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Bottomland Hardwood Habitat

Bottomland Hardwood Habitat

 Almost half of the refuge is mature bottomland hardwood forest. Bottomlands are wetlands located in the floodplain of Noxubee River and its tributaries. Approximately 22,000 acres (over 34 square miles) of bottomlands on the Refuge are forested with oaks, other hardwood trees, and bald cypress. 


Natural flooding on the refuge’s bottomlands is short-lived and intermittent. Late winter and early spring rainstorms sometimes cause streams to rise over their banks. Floodwater spreads over the floodplain, covering the forest floor with 1-3 feet of water and suspended sediment. Normally, standing water drains of within a week. Left behind is a layer of silt and organic matter that adds nutrients to the forest soil. 

Green timbered reservoirs in the bottomland hardwood forest have a small levee around them and are artificially flooded. November through February, water is held in the impoundments. These reservoirs provide shelter and food (acorns, small aquatic vertebrates, invertebrates, and plants) for overwintering waterfowl.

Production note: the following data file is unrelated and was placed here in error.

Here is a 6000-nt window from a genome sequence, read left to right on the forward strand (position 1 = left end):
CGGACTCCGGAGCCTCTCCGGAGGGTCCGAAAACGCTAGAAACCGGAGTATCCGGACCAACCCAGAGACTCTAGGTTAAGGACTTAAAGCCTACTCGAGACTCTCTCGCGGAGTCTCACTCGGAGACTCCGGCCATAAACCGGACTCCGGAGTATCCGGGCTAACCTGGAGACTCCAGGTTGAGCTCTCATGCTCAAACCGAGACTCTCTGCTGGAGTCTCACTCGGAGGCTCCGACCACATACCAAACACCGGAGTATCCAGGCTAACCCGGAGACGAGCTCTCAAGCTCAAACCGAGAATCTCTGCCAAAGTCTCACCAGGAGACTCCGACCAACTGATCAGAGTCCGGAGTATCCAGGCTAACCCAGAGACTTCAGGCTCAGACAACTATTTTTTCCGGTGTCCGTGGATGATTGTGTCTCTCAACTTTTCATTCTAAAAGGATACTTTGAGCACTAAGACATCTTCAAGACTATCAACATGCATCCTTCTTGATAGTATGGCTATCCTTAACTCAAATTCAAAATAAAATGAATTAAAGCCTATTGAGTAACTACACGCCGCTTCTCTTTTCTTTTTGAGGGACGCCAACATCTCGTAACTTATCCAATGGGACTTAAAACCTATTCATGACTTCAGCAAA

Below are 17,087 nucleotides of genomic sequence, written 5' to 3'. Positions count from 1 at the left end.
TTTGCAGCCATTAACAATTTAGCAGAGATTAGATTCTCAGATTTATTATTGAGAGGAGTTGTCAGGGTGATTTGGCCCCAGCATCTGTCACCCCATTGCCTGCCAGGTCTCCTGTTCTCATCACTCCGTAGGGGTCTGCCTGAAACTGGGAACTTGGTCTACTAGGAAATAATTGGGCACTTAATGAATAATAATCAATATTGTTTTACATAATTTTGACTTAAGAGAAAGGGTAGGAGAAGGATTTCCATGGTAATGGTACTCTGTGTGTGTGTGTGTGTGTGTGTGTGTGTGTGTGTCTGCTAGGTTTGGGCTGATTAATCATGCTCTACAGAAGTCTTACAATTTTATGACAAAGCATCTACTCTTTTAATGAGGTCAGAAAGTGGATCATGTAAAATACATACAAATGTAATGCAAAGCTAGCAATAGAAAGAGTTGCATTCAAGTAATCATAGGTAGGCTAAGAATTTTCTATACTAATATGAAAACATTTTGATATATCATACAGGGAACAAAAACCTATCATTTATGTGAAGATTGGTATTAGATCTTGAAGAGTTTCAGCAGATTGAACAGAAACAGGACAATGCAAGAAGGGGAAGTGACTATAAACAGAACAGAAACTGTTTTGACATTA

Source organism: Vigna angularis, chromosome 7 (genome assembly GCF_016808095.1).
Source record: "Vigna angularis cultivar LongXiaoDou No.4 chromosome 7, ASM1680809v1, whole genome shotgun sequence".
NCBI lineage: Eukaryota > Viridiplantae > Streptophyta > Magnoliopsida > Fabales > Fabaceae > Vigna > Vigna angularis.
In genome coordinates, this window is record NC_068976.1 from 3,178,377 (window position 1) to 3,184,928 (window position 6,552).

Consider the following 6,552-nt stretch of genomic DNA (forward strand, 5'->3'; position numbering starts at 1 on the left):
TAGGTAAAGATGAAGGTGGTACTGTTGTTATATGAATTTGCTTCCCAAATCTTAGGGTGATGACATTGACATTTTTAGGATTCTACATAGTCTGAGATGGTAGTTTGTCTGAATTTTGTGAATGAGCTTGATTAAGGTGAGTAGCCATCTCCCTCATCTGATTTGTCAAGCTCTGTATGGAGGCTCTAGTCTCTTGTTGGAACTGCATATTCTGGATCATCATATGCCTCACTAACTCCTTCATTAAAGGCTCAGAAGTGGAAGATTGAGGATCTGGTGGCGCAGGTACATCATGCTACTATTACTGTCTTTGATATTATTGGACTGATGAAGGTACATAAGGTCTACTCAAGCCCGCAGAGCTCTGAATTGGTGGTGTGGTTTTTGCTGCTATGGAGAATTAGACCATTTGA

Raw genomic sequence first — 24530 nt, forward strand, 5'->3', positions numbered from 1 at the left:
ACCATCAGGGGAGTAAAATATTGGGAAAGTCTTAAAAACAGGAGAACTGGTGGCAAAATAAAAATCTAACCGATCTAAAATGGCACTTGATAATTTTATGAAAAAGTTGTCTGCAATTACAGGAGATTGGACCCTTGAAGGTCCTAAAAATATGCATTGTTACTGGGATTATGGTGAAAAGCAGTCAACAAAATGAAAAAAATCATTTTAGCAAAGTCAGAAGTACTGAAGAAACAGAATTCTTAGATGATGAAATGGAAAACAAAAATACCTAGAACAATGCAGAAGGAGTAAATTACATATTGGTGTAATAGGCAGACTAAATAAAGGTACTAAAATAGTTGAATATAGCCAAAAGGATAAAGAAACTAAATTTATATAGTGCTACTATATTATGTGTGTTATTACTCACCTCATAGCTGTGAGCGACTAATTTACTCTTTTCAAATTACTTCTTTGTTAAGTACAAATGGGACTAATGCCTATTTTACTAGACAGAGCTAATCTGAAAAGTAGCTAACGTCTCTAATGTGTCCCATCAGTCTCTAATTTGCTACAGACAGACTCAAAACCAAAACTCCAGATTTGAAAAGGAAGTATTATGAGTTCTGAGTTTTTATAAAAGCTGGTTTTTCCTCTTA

Dominant oaks – Quercus, meaning “beautiful tree” in Latin – include cherrybark, willow, water, swamp chestnut, and overcup species. Oaks have long lateral roots, often extending up to thirty feet from the base of the tree. Dormant in winter, hardwoods are not harmed by brief flooding. Bald cypress trees, though not hardwoods, also are among the bottomland’s tallest trees. The bald cypress has a broad, buttressed trunk and mass of roots that help anchor it in soggy ground.

Last Updated: Dec 19, 2013
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